Methane scare is evaporating
Whoops. It looks like another one of those canards raised by some environmental groups about the supposed dangers of hydraulic fracturing associated with gas drilling is losing its scare power.
Methane gas does not appear to be a major pollutant emitted as a result of gas drilling and fracking, according to a new study, the results of which were published this week by the Proceedings of the National Academy of Sciences.
Methane gas, which is believed to be a more potent climate-change pollutant than carbon dioxide, has been red-flagged by a few groups trying to stop natural gas drilling. They use it to counter arguments from natural gas advocates and many conservationists that natural gas is cleaner than coal and less worrisome when it comes to climate change.
“Natural gas is also a major threat to our climate,” claims the Sierra Club website. “Total greenhouse gas emissions from natural gas are nearly identical to coal, once methane leakage is taken into account.”
The website of a group called Frack Attack argues, “Fracking-enabled oil and gas development leaks methane at every step from extraction to transport.”
The study conducted by the University of Texas and released this week doesn’t say drilling and fracking for natural gas is methane-free. However, it does state that testing done by the researchers shows the process does not emit the immense amounts of methane gas that some people had feared.
As the Associated Press article in The Daily Sentinel Tuesday noted, even one of the first scientists to raise concerns about potentially large amounts of methane emissions called the results of the study “good news.”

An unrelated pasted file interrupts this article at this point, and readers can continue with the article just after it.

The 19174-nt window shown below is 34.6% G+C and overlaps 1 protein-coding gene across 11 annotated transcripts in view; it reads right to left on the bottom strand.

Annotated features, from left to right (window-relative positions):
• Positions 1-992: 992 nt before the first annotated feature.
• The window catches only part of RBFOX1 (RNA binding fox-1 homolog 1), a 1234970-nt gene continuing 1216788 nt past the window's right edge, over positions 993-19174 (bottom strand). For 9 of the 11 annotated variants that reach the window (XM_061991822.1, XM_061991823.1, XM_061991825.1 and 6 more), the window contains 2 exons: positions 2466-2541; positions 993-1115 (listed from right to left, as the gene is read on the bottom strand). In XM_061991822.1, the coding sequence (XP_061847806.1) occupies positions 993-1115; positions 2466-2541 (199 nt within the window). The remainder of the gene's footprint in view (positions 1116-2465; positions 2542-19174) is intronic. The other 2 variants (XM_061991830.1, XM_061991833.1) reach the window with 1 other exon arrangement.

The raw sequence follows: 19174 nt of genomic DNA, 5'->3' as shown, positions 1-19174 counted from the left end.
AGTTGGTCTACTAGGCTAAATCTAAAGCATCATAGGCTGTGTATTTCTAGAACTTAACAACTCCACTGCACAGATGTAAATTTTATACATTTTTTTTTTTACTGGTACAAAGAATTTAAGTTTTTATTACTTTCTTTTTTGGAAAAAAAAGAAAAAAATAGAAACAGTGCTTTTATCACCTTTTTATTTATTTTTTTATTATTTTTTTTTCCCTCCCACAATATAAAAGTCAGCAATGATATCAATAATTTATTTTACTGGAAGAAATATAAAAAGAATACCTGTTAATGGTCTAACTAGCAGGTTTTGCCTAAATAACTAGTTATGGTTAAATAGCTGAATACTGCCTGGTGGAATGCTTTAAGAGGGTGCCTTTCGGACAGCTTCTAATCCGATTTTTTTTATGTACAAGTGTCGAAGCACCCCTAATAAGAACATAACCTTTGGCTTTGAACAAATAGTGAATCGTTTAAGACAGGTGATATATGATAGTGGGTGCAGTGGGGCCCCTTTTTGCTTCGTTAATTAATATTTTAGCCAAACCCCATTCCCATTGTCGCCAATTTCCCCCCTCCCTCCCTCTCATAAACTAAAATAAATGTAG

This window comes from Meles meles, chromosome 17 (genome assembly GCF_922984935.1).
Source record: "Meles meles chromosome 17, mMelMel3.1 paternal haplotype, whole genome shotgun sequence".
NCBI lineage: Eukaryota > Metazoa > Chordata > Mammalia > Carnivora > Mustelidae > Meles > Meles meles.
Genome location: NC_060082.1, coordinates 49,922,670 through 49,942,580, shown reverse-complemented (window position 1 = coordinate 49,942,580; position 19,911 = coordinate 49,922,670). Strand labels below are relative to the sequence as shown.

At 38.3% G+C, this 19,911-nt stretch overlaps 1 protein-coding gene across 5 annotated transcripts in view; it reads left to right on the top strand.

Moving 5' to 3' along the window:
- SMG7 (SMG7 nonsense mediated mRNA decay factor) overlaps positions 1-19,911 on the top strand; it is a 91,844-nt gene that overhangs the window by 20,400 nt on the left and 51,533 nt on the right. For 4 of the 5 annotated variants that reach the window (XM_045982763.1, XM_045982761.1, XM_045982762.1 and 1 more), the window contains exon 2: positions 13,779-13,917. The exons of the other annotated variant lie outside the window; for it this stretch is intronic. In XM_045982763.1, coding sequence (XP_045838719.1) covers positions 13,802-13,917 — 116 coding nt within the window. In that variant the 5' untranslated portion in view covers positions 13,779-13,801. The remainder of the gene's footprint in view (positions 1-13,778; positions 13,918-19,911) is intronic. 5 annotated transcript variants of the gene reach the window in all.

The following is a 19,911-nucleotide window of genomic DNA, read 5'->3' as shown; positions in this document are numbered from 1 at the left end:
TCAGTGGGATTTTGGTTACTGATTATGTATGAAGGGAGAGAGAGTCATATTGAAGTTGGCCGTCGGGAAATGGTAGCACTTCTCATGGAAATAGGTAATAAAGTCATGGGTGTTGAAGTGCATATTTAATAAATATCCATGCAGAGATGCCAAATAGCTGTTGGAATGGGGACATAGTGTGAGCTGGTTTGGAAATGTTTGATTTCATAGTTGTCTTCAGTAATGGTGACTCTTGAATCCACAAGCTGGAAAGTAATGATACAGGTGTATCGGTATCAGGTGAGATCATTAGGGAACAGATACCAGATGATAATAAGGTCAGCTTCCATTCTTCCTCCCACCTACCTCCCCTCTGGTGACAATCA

Some fracking critics will no doubt pooh-pooh the study because it was paid for in large part by energy companies, even though the Environmental Defense Fund also helped pay for it and the scientists involved said they controlled how the research was performed, and where.
Others may note that some previous studies have showed higher levels of methane emissions at some well sites, but that is an argument for better operating procedures and monitoring, not for halting drilling and fracking altogether.
Natural gas remains a critical commodity to help this country meet our energy needs in a cost-effective manner and to continue to reduce our emissions of CO2, as we have been doing for at least five years.
Equally important, for Americans sick of seeing this country get drawn into every Middle Eastern border clash and civil war, natural gas is critical to moving our nation further away from dependence on oil from that troubled region.
There are potential environmental hazards associated with drilling and fracking, but they can be controlled. And in the case of methane, those hazards now appear far less worrisome than some folks have led us to believe.